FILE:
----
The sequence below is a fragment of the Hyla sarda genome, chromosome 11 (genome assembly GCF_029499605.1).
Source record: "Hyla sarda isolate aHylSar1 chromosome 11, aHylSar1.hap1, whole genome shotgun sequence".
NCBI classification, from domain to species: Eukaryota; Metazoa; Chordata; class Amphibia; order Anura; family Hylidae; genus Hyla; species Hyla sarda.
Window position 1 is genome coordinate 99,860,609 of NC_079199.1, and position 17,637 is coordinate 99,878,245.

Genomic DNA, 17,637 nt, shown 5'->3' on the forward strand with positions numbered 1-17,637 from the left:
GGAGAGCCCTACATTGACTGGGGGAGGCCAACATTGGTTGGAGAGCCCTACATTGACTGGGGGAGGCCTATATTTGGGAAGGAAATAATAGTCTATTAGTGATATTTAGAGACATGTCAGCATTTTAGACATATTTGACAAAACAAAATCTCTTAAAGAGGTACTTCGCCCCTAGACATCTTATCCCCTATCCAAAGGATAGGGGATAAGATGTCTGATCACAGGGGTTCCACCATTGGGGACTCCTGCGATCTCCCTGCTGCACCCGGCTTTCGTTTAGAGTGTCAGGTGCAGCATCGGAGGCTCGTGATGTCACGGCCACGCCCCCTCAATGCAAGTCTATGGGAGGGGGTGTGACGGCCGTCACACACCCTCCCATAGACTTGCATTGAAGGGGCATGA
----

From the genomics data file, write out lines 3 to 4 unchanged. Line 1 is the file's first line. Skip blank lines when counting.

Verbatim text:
NCBI classification, from domain to species: Eukaryota; Metazoa; Chordata; class Amphibia; order Anura; family Hylidae; genus Hyla; species Hyla sarda.
Window position 1 is genome coordinate 99,860,609 of NC_079199.1, and position 17,637 is coordinate 99,878,245.